In the Bronx, Donald Trump Goes to His Hateful, Happy Place

On Thursday, Donald Trump held a modestly attended campaign rally in the nation’s largest city. A few thousand people gathered in Crotona Park, in the Bronx, to cheer on the man who over the years has referred to New York City as a crime-infested “hell hole,” an unlivable “ghost town,” and a lawless community ruled by “roving bands of wild criminals.” In the crowd, there were Black men and women in Trump gear. Asian American families with young children. People in Trump gear waving Puerto Rican flags. People in Trump gear sitting in wheelchairs. Men in yarmulkes. Men in MAGA gear smoking weed. At least one woman in a “Lesbians for Trump” T-shirt. In 2020, eighty-three per cent of Bronx voters cast their ballots for Joe Biden. This still means that more than sixty-seven thousand people in the borough voted for Trump. “Like it or not, this is a rally,” Trump said, seemingly a little embarrassed by the unremarkable size of the crowd.

The rally was a deliberate distraction. At the other end of the 5 train’s line, in the Manhattan Criminal Courthouse, Trump is still facing charges for falsifying business records related to checks he made out to his old lawyer Michael Cohen, allegedly as reimbursement for hush money that Cohen had paid to the adult-film star Stormy Daniels, in the lead-up to the 2016 election. Tuesday was the last day of testimony in the case, and the jury is expected to start their deliberations after the Memorial Day weekend. In the meantime, Trump put on a smile. “Would anybody like to hear ‘The Snake’?” he asked on Thursday evening, referring to a fable he often recites alongside his anti-immigrant rhetoric, in which an old woman takes in a frozen snake, nurses it back to health, and then is bitten and killed by it. The crowd in Crotona Park roared—a diverse New York City crowd cheering for xenophobia. “We’re going to do it right now, for the great people of the Bronx,” Trump said.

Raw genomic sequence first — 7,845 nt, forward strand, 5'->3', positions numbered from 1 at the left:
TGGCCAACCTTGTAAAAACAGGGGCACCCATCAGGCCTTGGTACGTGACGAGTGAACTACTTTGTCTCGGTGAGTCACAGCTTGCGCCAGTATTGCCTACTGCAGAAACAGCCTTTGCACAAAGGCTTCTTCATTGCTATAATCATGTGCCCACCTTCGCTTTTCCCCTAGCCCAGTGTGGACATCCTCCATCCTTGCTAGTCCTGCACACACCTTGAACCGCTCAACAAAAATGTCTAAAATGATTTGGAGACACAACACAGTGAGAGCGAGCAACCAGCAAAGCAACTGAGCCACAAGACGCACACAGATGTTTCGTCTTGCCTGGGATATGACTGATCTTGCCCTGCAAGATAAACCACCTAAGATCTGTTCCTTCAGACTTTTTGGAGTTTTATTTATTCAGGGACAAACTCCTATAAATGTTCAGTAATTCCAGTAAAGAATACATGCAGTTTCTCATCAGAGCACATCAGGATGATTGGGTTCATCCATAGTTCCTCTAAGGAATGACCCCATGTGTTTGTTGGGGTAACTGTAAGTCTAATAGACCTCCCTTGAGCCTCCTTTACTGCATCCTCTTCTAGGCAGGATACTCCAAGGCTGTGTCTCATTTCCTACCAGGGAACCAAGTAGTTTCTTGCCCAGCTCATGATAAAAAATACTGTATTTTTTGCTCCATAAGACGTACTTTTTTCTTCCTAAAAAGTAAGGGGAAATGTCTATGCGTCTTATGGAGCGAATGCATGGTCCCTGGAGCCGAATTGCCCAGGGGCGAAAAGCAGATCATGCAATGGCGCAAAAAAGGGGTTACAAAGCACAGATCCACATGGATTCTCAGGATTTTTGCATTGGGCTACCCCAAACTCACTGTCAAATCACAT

He barely mentioned the trial that has consumed many of his days for the past six weeks. At one point, he brought up Rubén Díaz, Sr., a conservative Democrat who previously served in the State Senate and on the City Council. In office, Díaz fought against gay marriage and abortion rights, and supported driver’s licenses for undocumented immigrants. On Thursday, he apologized to Trump on behalf of all Hispanic people for Judge Juan Merchan, who has been overseeing Trump’s hush-money trial and who was born in Bogotá, Colombia. “He’s being used to destroy you,” Díaz told Trump. Then Díaz, who once denounced the City Council as being “controlled by the homosexual community,” endorsed Trump. “This Democrat! This Black Puerto Rican with kinky hair! And broken English! Please accept my endorsement!” Díaz said. Trump made a little “O” of surprise with his mouth and grasped Díaz’s hand. “He’s a winner,” Trump told the crowd, who had broken out into a chant of “U.S.A.! U.SA.! U.S.A.!”

Otherwise, Trump stayed away from the news of the moment to play the hits. He told the crowd about the time he was called in to rebuild the Wollman ice rink, in Central Park, going into great detail about the materials used on the job. “The first thing I did was call the Montreal Canadiens hockey team,” he said. “They told me that you don’t want to use copper tubing and gas.” He also told a story about William Levitt, the real-estate developer and namesake of Levittown, New York. When Trump got to the end of the story and mentioned that Levitt died “penniless,” a young man standing near me shook his head and muttered, “What? Geez.” At the lectern, Trump promised the crowd that their lives and everything around them would be better if he were President, and threw in a couple local issues to boot, promising to repair the city’s subways and lower the cost of housing. “Lock her up! Lock her up!” people screamed. One of the bigger cheers came when Trump vowed that, if he were to get back to the White House, he would “immediately begin the largest criminal-deportation operation.”